Lancashire Day has been widely publicised, including mentions on the BBC website.[29] It has received support from both district councils[30][31] and the county council.[32]

See also[edit]


  1. ^ Vision of Britain Archived October 1, 2007, at the Wayback Machine - Ancient county boundaries
  2. ^ Vision of Britain Archived 2007-10-01 at the Wayback Machine - Shire county boundaries
  3. ^ a b Elcock, H., Local Government, (1994)
  4. ^ Barlow, I., Metropolitan Government, (1991)
  5. ^ Arnold-Baker, C., Local Government Act 1972,(1973)
  6. ^ a b The Friends of Real Lancashire
  7. ^ Kingdom, J., Local Government and Politics in Britain, (1991)
  8. ^ a b Her Majesty's Stationery Office, Aspects of Britain: Local Government, (1996)
  9. ^ Bryne, T., Local Government in Britain, (1994)
  10. ^ UK-SI 1996-1868. - The Lancashire (Boroughs of Blackburn and Blackpool) (Structural Change) Order 1996
  11. ^ a b |chapter-url= missing title (help). Parliamentary Debates (Hansard). House of Commons. 4 December 1995. col. 116.
  12. ^ South Lakeland District Council Archived 28 September 2007 at the Wayback Machine - Minutes of meeting of the Policy and Resources Committee held on 26 September 1995
  13. ^ Lake District News Archived 2 May 2006 at the Wayback Machine - Atkinson, D., Changing boundaries prompt timely research!, (2004)
  14. ^ Lancashire Life magazine
  15. ^ "Very little needs to be done to undo the damage to this county identity that has occurred since 1974, but unless steps are taken now, we run the risk of losing this very important part of our heritage. You can help by always referring to the geographical county in which you live, not the administrative county."
  16. ^ |chapter-url= missing title (help). Parliamentary Debates (Hansard). House of Commons. 21 April 1994. col. 1146.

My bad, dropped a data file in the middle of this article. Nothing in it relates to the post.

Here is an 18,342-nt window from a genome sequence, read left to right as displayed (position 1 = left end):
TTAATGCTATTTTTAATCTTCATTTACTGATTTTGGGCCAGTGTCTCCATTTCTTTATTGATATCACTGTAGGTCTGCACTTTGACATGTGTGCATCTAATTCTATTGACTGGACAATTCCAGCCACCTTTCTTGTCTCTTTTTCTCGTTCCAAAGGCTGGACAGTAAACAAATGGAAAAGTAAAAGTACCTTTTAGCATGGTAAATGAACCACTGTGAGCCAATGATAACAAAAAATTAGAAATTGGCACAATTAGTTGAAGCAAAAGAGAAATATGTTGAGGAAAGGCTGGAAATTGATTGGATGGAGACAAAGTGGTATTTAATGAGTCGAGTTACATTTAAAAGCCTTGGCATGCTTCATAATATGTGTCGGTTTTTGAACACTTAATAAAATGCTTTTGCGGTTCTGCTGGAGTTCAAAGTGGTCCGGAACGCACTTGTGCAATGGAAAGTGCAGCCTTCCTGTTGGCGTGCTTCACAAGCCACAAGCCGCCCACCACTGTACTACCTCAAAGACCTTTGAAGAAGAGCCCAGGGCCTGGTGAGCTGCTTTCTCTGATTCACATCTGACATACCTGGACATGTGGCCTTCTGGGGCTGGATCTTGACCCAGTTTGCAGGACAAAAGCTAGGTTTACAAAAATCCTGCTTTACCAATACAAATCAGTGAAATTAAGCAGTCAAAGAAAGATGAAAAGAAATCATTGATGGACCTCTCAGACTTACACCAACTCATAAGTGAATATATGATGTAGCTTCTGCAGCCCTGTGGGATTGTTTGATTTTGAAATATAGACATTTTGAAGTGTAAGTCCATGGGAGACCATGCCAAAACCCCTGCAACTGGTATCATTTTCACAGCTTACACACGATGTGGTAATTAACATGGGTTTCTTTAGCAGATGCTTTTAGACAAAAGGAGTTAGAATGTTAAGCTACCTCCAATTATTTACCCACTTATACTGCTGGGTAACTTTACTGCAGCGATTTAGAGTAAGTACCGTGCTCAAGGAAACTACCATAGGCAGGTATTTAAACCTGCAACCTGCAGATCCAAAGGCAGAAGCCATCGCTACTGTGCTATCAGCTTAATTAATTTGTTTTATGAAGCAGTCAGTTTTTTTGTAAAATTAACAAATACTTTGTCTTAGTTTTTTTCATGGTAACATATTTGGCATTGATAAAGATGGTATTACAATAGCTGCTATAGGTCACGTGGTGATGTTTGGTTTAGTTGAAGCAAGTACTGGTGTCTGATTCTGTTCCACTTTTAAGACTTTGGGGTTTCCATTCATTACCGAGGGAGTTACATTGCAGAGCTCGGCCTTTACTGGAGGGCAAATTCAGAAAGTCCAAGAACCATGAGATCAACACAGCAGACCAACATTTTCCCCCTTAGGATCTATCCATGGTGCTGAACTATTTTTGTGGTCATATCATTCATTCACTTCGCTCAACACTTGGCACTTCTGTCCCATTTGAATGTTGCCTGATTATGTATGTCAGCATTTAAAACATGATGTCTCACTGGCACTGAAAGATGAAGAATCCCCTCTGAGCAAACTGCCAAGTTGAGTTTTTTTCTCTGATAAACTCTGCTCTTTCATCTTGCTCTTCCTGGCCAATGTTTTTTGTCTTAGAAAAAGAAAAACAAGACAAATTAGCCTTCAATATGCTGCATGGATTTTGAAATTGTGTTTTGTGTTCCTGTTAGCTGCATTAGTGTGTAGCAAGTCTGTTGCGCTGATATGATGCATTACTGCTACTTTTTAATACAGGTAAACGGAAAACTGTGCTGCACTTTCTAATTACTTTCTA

17. ^ Cumbria is actually a shire county
  18. ^ |chapter-url= missing title (help). Parliamentary Debates (Hansard). House of Commons. 31 January 1996. col. 821.
  19. ^ Local Government Commission for England. The Future Local Government of Cumbria: Draft Recommendations. June 1994.
  20. ^ Local Government Commission for England. Final Recommendations on the Future Local Government of Cumbria. October 1994.
  21. ^ Ancient boundary signs to be revived[permanent dead link] Telegraph & Argus. January 8, 2000.
  22. ^ Cumbria County Council Economy and Environment Sub-Committee minutes Archived 27 September 2007 at the Wayback Machine 7 May 1996
  23. ^ This is Lancashire Archived 3 January 2008 at - County map shows 'real' borders, (2001)
  24. ^ Lancaster City Council minutes 10 July 2002
  25. ^ Royal Mail, Address Management Guide, (2004)
  26. ^ "Eric Pickles: celebrate St George and England's traditional counties". Department for Communities and Local Government. 23 April 2013. Retrieved 22 June 2013.
  27. ^ Kelner, Simon (23 April 2013). "Eric Pickles's championing of traditional English counties is something we can all get behind". London: The Independent. Retrieved 22 June 2013.
  28. ^ Garber, Michael (23 April 2013). "Government 'formally acknowledges' the Historic Counties to Celebrate St George's Day". Association of British Counties. Retrieved 22 June 2013.
  29. ^ BBC - Lancastrians' pride in heritage
  30. ^ Lancaster City Council Archived 2007-09-30 at the Wayback Machine - Meeting of the Lancaster City Council. 17 December 2003 (PDF)
  31. ^ Wyre Borough Council Archived 2011-05-16 at the Wayback Machine - Lanky Rules OK On Wyre’s Lancashire Day
  32. ^ Lancashire County Council Archived 2004-02-22 at the Wayback Machine - News: Lancashire Day Fun

External links[edit]